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Caring for Your Baby's Nasal Cannula - Topic Overview

Many infants who have chronic lung disease need home oxygen therapy, often for many months. The infant's oxygen needs often increase during and after eating or taking inhaled medicines.

To provide your newborn with oxygen, you may need to use a nasal cannula. A nasal cannula is a flexible plastic tube that is used to deliver oxygen to the body through the nose. Oxygen passes through the tube and into the nostrils.

Take basic precautions while caring for an infant who is using a nasal cannula for oxygen therapy.

  • Order oxygen from your medical supplier 2 to 3 days before you run out.
  • To prevent fire and explosion, do not allow smoking, open flames, oil products, or electrical or spark hazards in the same room or area where the infant is receiving oxygen.
  • Make sure that the prongs of the cannula are always fully inserted into the infant's nose.
  • Do not let the oxygen tubing become kinked or blocked.
  • Keep the cannula on your infant as the doctor ordered. Most care for the infant can be given with the cannula in place, including feeding, bathing, and changing diapers.
  • Arrange for a portable source of oxygen to use when you travel outside the home.
  • If the infant has a stuffy nose from a cold or respiratory infection, he or she will breathe more often through the mouth. Mouth breathing decreases the amount of oxygen the infant receives through the cannula. If this occurs, call your doctor.

Help your baby stay comfortable by keeping the nasal cannula properly placed. Also, keep the nose area clean and the nasal mucous membranes moist.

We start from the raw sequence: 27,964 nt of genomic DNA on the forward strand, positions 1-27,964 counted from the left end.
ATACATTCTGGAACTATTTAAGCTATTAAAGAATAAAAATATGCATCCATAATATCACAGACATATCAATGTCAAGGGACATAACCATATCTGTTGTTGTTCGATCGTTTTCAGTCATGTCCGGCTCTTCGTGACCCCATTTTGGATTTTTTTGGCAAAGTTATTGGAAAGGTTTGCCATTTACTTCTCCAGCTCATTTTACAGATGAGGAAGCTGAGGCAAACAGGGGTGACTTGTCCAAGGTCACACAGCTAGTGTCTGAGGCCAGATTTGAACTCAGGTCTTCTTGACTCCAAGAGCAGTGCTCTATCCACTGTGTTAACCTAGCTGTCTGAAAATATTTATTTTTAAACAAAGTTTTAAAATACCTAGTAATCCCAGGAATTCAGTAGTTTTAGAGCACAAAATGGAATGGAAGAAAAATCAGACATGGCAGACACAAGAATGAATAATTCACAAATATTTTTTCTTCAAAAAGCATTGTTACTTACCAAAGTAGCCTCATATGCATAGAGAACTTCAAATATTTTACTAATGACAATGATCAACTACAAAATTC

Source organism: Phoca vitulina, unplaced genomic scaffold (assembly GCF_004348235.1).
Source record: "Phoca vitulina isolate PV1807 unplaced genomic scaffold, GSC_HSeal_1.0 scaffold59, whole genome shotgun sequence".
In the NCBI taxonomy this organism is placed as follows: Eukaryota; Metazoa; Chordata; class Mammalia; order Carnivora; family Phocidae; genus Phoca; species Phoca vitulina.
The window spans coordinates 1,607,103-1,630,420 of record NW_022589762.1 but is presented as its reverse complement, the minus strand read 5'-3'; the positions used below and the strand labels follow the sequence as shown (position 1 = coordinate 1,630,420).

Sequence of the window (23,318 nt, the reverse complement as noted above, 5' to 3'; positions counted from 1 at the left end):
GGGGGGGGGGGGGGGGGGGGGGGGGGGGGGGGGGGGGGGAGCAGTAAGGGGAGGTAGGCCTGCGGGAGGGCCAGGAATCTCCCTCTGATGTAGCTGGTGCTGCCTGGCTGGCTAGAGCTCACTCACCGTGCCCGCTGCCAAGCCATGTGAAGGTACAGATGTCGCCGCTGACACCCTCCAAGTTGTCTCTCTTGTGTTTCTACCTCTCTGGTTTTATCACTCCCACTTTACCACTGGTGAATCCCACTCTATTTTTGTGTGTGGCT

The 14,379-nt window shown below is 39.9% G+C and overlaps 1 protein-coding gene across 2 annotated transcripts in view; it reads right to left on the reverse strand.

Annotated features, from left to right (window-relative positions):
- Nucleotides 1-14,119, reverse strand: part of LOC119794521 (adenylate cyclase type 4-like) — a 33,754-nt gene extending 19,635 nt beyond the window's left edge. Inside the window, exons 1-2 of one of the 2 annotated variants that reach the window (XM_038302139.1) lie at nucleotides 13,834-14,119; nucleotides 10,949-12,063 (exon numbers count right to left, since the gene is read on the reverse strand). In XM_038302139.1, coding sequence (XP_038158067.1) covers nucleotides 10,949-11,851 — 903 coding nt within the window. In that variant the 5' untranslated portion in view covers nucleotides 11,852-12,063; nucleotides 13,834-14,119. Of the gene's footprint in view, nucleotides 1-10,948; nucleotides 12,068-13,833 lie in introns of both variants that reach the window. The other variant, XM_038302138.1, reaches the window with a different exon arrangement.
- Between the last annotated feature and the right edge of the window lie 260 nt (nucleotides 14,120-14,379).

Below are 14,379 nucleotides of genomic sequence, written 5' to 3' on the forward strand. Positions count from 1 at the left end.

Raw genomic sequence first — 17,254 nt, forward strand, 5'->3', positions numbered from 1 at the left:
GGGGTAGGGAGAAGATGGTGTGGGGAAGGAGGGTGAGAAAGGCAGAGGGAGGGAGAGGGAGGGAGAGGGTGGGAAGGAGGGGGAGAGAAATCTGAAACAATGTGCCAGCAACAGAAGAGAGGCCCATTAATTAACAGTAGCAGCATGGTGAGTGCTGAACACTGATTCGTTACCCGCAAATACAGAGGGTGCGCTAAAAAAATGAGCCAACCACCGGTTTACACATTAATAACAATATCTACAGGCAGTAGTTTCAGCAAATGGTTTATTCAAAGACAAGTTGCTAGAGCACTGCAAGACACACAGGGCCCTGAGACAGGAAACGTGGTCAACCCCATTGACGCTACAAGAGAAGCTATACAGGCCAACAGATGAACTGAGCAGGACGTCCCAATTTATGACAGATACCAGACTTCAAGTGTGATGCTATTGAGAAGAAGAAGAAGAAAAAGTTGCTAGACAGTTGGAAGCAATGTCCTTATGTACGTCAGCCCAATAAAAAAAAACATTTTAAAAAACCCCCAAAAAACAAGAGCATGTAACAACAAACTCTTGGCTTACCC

• Check the infant's skin around the cannula's straps for irritation and proper fit. Often a padding of taped gauze will protect the infant's ears from rubbing caused by the cannula strap. If the skin irritation continues, call your doctor.
  • If instructed to do so, always keep the humidification system of the oxygen container filled with sterile or bottled water. This helps to prevent drying of the mucous membranes in the infant's nose.
  • Even with humidified oxygen, the inside of the infant's nose can become dry. Inspect the infant's nostrils daily for irritation. Gently clean the infant's nostril areas every day with a soft, moist cloth. To help prevent drying, gently apply a water-soluble lubricant such as K-Y Jelly where the cannula rests. Do not use petroleum-based products (such as Vaseline), because they increase nasal drying and can be flammable in the presence of oxygen. Call your doctor if the skin around the infant's nostrils becomes irritated.

    This information is produced and provided by the National Cancer Institute (NCI). The information in this topic may have changed since it was written. For the most current information, contact the National Cancer Institute via the Internet web site at http:// cancer .gov or call 1-800-4-CANCER.

    WebMD Medical Reference from Healthwise

    Last Updated: April 12, 2013
    This information is not intended to replace the advice of a doctor. Healthwise disclaims any liability for the decisions you make based on this information.
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